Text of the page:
Unitec’s Te Reo Karanga o Wairaka – Tuu Puna, the Wānanga Karanga programme empowering the voices of wāhine Māori through tikanga Māori.
Takina Te Hau e Te Reo Karanga, a Unitec E-press book celebrates the programme and people involved in the kaupapa which ran from 2017 to 2022.
Reflections from previous participants are shared in the book which captures the depth of impact the programme had on its learners and its kaiako.
Te reo karanga of Whaea Lynda Toki has guided thousands of manuhiri onto Te Noho Kotahitanga Marae for many years. Whaea Lybnda Toki edited the book alongsid Dr Jo Diamond and Dr Diane Menzies, with contributions from Te Mamaeroa Cowie, Estelle Lloyd, and Nicole Fonoti.
The in-depth reflections come are described in extended essays, and some shorter prose reflections or poems. All the contributions express the powerful experiences of the authors as they came together for Te Reo Karanga o Wairaka – Tuu Puna
In an official launch hosted at Te Noho Kotahitanga Marae former students, teachers and whanau gathered to celebrate the books contributors.
“We were also very fortunate to have representatives from Mataatua Marae, who are descendants of Wairaka, and we were also blessed to have Master Carver, Dr. Lionel Grant and his guests from Hawaii attend the pōwhiri,” says Whaea Linda Toki.
“This book acknowledges the journey of our ladies through Karanga, just as the journey of Ancestress Wairaka is acknowledged by Unitec in the Māori name of our Institution, Te Whare Wānanga o Wairaka.
Wairaka is the only Ancestress named in Tertiary Education that l am aware of. The other female acknowledged by the use of her name is Victoria, our partner to Te Tiriti o Waitangi. Every Iwi knows, the importance of pōwhiri in regards to Whanaugatanga and Manaakitanga, and that the first voice is that of a wahine, usually a Kuia.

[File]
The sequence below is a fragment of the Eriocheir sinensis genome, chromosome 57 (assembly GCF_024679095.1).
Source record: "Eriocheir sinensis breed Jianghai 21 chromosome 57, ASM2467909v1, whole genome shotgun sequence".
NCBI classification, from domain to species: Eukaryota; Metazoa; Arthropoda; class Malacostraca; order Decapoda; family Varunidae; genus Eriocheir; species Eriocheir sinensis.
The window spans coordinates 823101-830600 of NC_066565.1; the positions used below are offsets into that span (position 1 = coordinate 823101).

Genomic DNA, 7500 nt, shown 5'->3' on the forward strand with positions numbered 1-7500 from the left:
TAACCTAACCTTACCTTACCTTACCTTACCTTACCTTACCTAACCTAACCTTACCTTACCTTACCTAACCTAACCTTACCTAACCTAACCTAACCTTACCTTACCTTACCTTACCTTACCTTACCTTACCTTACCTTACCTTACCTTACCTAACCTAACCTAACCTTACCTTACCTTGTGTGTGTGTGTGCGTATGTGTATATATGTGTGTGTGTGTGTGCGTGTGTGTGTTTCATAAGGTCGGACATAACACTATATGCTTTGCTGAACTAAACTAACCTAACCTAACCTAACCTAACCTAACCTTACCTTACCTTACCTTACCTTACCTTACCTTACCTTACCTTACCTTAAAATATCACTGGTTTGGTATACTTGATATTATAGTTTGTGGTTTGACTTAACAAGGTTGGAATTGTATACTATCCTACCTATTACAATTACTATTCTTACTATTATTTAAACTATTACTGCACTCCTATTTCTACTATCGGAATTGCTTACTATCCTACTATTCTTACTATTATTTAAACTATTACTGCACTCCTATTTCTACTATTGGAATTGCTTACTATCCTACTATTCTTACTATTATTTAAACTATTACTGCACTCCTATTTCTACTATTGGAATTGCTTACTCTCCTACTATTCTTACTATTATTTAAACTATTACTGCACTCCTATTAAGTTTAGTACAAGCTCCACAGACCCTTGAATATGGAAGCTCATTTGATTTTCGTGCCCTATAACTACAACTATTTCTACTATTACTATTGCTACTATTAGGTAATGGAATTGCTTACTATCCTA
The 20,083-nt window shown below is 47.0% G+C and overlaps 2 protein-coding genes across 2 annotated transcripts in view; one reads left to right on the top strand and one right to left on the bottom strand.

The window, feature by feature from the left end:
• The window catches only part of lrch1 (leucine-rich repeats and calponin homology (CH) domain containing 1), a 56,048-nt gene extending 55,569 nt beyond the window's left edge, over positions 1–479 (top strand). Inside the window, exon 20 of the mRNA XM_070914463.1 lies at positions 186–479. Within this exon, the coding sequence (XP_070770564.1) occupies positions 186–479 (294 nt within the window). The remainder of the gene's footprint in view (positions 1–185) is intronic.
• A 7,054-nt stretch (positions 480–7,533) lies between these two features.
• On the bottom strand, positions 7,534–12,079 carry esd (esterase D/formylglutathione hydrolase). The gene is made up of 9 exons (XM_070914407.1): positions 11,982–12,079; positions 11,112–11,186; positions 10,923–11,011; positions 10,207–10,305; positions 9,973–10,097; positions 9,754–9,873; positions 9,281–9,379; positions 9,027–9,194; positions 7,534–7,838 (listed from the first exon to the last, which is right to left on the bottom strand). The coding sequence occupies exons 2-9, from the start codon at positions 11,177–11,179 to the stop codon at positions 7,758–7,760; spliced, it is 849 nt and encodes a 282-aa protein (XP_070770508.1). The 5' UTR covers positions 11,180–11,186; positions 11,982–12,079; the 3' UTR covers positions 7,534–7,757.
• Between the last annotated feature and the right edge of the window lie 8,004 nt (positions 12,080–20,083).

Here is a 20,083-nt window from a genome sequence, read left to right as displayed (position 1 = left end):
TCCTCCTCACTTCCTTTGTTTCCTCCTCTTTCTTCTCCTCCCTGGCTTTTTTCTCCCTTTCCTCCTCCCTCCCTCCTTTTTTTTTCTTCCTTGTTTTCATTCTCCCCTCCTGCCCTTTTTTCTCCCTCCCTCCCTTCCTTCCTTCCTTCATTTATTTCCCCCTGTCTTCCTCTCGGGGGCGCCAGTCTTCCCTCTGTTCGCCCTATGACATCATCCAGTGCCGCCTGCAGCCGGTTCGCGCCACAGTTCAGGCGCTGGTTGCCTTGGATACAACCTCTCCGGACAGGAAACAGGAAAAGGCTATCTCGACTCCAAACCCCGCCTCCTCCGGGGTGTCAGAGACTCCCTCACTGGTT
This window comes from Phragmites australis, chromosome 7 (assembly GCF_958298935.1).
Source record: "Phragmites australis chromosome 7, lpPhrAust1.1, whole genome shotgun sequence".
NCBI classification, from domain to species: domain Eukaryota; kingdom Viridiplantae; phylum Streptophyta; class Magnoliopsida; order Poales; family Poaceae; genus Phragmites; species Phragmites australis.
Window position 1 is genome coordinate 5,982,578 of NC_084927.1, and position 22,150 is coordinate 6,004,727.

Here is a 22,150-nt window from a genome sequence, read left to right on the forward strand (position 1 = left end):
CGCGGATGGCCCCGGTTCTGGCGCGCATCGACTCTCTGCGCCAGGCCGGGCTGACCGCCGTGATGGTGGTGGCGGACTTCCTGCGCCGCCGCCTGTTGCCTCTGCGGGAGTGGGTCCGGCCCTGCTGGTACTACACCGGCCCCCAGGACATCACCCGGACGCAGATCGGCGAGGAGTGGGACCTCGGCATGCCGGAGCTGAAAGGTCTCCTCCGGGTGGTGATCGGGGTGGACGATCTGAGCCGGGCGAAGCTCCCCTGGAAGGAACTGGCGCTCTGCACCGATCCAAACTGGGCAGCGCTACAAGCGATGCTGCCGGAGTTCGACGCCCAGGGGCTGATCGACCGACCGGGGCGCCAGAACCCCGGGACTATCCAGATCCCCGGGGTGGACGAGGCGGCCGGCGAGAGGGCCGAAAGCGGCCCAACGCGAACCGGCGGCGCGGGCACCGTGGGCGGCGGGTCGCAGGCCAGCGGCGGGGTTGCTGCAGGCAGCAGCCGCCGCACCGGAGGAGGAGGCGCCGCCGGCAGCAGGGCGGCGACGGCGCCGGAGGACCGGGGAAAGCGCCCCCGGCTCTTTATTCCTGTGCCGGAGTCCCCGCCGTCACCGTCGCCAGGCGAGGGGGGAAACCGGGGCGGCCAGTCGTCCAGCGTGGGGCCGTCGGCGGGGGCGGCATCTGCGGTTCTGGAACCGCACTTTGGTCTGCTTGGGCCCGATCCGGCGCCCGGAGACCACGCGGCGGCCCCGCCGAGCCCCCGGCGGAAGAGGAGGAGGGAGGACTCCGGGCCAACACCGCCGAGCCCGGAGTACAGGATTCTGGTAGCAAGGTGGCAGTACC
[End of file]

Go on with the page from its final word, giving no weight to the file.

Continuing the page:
At Unitec, Te Noho Kotahitanga Marae provides a framework for a learning journey that begins with karanga. Our students and guests are called to our Campus, introduced to our Institution through karanga andō. Their learning begins with tikanga and whakawhanaungatanga in their Wharenui Ngākau Māhaki.
They experience manaakitanga in our Wharekai Manaaki, as learning requires fuel to ensure the energy levels are available, to focus on the tasks within the classroom. They learn how our business of community education weaves all cultures together through experiences in our Pā Harakeke, Rangimārie.
They learn to stay hydrated through assisting the cleaning of our puna Te Waiunuroa o Wairaka, because learning is very thirsty work. They are here to learn the skills required to ensure a healthy future by the use of the spaces in Puukenga, our first Whare.
They learn the practice of Te Noho Kotahitanga from our principles and the name of our Marae.
Their journey of learning within mātauranga Māori begins at orientation with pōwhiri and the first voice, that of a female and karanga.
The celebration formalities at Graduation begins with karanga, a vibrational frequency to begin and end their education journey i Te Whare Wānanga o Wairaka.
This is the reason why the voices of wahine at our Institution are heard within the education system and why we must continue to be heard. We are guided by the name of this Tūpuna Kuia, an ancestress, an ariki and a leader of her people.
Marcus Williams, Director Research and Enterprise said the keen attendance at the pōwhiri and launch of Takina Te Hau e Te Reo Karanga is a testament to the innovation in mātauranga Māori that is happening at Te Noho Kotahitanga Marae.
“A large turnout of hau kāinga greeted an even larger crowd of manuhiri who were “brought on” to the marae by the participants of wānanga workshops run over several years, initiated by kaiāwhina Lynda Toki. Their karanga was sonorous and powerful like no other I have heard and these same women were the authors of the book being launched.
Evangelia Papoutsaki, Jasmine Te Hira, Claudine Muru and Kim Penetito all spoke to the kaupapa, while ePress Editor Marie Shannon navigated the digitally projected book for all to see. A stand out for me was the highly articulate confidence and palpable leadership potential of Unitec graduate Jasmine Te Hira, a testament to the transformational power of cultural identity within contemporary Western education.
The presence of Lyonel Grant, Tohunga Whakairo o Ngākau Māhaki, the beautifully carved wharenui in which the launch was held, suggested the mana of this event and of the mātauranga developed in and from Te Noho Kotahitanga.”